TAYLORSVILLE, Utah (ABC4 News) – The Unified Police Department will lose its third precinct in two years after the Taylorsville Mayor Kristie Overson announced the city will part ways with UPD and form its own police agency.

The City of Taylorsville is home to approximately 61,000 residents, protected and policed by 60 officers through the Unified Police Department.

“We’ve had a great relationship with UPD. It’s been beneficial for us and for the organization and we’ve learned a lot of things. We love the officers,” said Mayor Overson.

But two years after Herriman and Riverton decided to break off from UPD, Taylorsville will also do the same after eight years of partnership. Mayor Overson, who also chairs the UPD Board’s Finance Committee, cited multiple reasons–including cost.

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“It’s not a decision we made lightly. We look at all aspects and of course, cost is one of them because we want to be responsible to our taxpayers so cost is an issue,” she said. “I haven’t talked to the Mayors of Herriman and Riverton in the past week. But I’ve been certainly watching them, their transition, and how it’s working out for them.”

She also said that the current political climate plays a factor, believing it wouldn’t be a wise decision to outsource their police department at this time. Officials said the move comes at a time when models surrounding policing and best practices are at the forefront of collective thinking.

“As you know, there’s a lot of unrest in our valley, in the state, and in the nation. So while we can’t control that, we certainly can in our city. The most important thing for us is making sure we are serving our residents the best way we can as we hone in on this. We’re excited to have an opportunity to start from scratch, tailor it, and make it our own,” said Mayor Overson.

Sheriff Rosie Rivera told ABC4 News her department did not know that Taylorsville was planning on withdrawing from their partnership. She mentioned that one of the disagreements during one of UPD Board’s budget meeting was that some cities wanted to give officers raises, while others couldn’t afford to do so.

RELATED: Taylorsville City plans to leave Unified Police Department and form its own agency

“Taylorsville was one of those cities that wanted to get officers a raise. I had to find the balance. I felt like the budget was a good budget. We were able to present a small raise. But I do believe our officers deserve a lot more from what we’re going through,” she said.

While the separation comes on amicable terms, Sheriff Rivera said losing another precinct will have a measurable impact on the rest of the department.

“We are aware that cities have the opportunity to leave because that’s part of our interlocal. But it raises the question – Does our interlocal need to change? Do we need to find partners who are willing to stay and stay long-term?” she said.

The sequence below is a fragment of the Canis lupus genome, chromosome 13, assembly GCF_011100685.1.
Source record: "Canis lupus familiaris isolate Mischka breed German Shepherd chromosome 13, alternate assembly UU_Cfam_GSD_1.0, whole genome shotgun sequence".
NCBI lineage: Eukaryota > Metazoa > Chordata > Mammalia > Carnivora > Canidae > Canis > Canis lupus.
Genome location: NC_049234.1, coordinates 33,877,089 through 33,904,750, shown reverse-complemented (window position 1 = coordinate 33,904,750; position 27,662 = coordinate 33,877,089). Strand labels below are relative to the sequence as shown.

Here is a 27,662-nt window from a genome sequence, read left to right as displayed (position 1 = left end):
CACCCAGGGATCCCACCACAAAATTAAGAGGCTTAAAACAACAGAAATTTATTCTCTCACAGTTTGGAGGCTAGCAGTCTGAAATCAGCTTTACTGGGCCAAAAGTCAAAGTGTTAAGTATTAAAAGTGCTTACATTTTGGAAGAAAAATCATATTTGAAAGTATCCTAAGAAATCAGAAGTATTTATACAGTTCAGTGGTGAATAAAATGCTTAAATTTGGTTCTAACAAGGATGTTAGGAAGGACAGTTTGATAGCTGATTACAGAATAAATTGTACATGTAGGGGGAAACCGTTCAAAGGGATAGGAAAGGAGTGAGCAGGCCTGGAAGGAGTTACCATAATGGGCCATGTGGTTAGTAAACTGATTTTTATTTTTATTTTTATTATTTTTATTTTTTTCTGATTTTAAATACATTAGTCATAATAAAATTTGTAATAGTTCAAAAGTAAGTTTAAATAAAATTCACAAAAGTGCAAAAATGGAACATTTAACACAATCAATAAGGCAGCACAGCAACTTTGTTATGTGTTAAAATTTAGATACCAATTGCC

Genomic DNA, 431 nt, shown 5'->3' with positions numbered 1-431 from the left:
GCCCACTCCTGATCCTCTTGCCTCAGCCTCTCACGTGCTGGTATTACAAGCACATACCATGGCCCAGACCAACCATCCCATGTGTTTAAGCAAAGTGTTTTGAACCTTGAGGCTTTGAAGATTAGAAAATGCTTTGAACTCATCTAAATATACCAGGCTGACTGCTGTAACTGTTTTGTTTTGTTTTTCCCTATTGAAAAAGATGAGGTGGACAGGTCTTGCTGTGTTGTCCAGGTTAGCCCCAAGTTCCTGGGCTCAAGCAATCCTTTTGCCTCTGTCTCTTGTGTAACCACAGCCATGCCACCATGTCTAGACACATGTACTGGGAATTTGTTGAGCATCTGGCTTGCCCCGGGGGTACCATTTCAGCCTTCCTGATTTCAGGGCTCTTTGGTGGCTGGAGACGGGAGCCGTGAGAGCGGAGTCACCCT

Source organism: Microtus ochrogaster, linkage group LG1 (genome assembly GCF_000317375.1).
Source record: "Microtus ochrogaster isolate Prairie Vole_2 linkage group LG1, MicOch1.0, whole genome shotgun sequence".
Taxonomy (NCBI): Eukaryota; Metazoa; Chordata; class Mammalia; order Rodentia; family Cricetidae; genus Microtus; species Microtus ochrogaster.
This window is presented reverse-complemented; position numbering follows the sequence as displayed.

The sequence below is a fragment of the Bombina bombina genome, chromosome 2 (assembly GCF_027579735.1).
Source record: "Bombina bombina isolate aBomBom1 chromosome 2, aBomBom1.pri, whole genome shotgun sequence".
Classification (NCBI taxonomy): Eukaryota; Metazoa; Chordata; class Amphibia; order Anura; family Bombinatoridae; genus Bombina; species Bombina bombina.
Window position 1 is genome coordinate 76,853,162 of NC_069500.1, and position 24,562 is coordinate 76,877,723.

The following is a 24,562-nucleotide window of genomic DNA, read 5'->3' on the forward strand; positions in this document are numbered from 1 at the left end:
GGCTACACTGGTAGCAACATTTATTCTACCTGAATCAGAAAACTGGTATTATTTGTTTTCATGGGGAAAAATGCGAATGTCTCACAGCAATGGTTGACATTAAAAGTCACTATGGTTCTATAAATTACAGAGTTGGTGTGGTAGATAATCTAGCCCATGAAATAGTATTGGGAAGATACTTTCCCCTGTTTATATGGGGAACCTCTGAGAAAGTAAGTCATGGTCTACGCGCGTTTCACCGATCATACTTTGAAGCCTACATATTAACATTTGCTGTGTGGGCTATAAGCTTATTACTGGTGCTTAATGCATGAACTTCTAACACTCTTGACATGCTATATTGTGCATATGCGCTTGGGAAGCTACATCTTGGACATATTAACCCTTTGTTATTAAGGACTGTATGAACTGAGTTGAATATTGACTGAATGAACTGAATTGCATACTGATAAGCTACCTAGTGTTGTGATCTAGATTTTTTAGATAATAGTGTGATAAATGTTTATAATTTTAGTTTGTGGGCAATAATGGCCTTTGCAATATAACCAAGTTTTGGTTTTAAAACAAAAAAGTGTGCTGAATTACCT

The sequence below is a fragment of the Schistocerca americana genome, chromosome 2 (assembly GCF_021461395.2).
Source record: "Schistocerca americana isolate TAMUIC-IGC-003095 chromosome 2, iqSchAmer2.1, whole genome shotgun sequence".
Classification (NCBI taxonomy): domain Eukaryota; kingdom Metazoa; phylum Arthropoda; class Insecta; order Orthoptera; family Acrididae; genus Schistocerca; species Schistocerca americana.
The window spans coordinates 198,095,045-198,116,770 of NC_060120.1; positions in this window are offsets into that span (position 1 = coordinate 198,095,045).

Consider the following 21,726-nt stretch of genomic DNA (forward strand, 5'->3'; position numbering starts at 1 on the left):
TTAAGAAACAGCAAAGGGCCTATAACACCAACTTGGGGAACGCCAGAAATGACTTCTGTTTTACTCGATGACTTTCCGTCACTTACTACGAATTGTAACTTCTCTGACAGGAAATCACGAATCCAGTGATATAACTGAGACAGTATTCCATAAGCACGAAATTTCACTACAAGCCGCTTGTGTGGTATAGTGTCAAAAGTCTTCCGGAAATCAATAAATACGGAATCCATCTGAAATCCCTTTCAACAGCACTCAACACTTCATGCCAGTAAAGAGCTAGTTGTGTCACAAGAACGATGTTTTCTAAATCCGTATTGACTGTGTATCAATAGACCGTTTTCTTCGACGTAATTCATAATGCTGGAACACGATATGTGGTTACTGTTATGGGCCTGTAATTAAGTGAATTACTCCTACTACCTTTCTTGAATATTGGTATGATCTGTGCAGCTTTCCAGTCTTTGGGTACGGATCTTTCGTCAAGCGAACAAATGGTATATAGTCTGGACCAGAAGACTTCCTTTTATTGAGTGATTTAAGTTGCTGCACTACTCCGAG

She went on to say, “I’m going to be making the recommendation that we have an interlocal that stays for at least five years because it does disrupt the organization when they come and go and leave like that.”

The Sheriff explained that the impact includes a reduction in size, which will require personnel in some departments to “do more with less.” But one of their objectives will be to review where that discrepancy can be compensated.

“We’ll take a look at the areas where they share services and we can cut some of those services. Taylorsville was a high user of that. There’s a high crime rate there so we’ll be able to make some adjustments,” she said.

She said this won’t be the first time that Taylorsville will have their own police department. The city was incorporated in 1996 and had its own law enforcement agency from 2005 to 2012 before it joined with UPD. Sheriff Rivera was actually a Sergeant for the department during that time.

City officials said the withdrawal letter will be formally submitted to the Unified Police Department at the end of the month. The City Council plans to then ratify the Mayor’s letter at its next meeting on July 1st at City Hall. They will then have a full year to complete the transition to their own police agency and begin operations on July 1st, 2021.

Mayor Oveson said the city will hold a series of focus groups involving diverse communities to gather input on how the city’s new police department should look, its operation, structure, and ways to curb costs that have increased “year over year under UPD.”

She couldn’t answer definitively on Monday if more officers will be added to the city’s independent police agency, but said that would be one of their priorities as they form their new department.